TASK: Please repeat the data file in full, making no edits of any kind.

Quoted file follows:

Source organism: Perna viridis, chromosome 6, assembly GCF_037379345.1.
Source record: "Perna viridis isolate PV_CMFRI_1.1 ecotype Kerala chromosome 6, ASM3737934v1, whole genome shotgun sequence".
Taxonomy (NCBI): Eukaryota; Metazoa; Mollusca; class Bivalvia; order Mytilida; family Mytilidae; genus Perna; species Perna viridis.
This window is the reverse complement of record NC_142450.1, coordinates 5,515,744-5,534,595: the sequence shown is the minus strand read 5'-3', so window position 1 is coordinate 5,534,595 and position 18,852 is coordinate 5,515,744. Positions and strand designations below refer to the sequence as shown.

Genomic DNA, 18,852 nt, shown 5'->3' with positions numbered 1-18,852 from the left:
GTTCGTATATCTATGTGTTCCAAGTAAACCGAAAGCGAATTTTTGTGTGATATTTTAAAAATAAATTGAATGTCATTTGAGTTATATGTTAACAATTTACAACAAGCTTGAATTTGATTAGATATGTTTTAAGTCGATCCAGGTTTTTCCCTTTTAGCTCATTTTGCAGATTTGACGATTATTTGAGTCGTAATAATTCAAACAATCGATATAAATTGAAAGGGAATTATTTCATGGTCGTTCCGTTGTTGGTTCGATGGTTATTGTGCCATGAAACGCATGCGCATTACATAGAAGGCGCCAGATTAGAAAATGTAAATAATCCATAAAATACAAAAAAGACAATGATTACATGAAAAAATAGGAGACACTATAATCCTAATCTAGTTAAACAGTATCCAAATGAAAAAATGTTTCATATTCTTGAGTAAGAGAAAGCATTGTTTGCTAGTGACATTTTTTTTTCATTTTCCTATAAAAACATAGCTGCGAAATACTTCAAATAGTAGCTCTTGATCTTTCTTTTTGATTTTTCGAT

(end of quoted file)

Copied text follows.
Source organism: Perna viridis, chromosome 6, assembly GCF_037379345.1.
Source record: "Perna viridis isolate PV_CMFRI_1.1 ecotype Kerala chromosome 6, ASM3737934v1, whole genome shotgun sequence".
Taxonomy (NCBI): Eukaryota; Metazoa; Mollusca; class Bivalvia; order Mytilida; family Mytilidae; genus Perna; species Perna viridis.
This window is the reverse complement of record NC_142450.1, coordinates 5,515,744-5,534,595: the sequence shown is the minus strand read 5'-3', so window position 1 is coordinate 5,534,595 and position 18,852 is coordinate 5,515,744. Positions and strand designations below refer to the sequence as shown.

Genomic DNA, 18,852 nt, shown 5'->3' with positions numbered 1-18,852 from the left:
GTTCGTATATCTATGTGTTCCAAGTAAACCGAAAGCGAATTTTTGTGTGATATTTTAAAAATAAATTGAATGTCATTTGAGTTATATGTTAACAATTTACAACAAGCTTGAATTTGATTAGATATGTTTTAAGTCGATCCAGGTTTTTCCCTTTTAGCTCATTTTGCAGATTTGACGATTATTTGAGTCGTAATAATTCAAACAATCGATATAAATTGAAAGGGAATTATTTCATGGTCGTTCCGTTGTTGGTTCGATGGTTATTGTGCCATGAAACGCATGCGCATTACATAGAAGGCGCCAGATTAGAAAATGTAAATAATCCATAAAATACAAAAAAGACAATGATTACATGAAAAAATAGGAGACACTATAATCCTAATCTAGTTAAACAGTATCCAAATGAAAAAATGTTTCATATTCTTGAGTAAGAGAAAGCATTGTTTGCTAGTGACATTTTTTTTTCATTTTCCTATAAAAACATAGCTGCGAAATACTTCAAATAGTAGCTCTTGATCTTTCTTTTTGATTTTTCGAT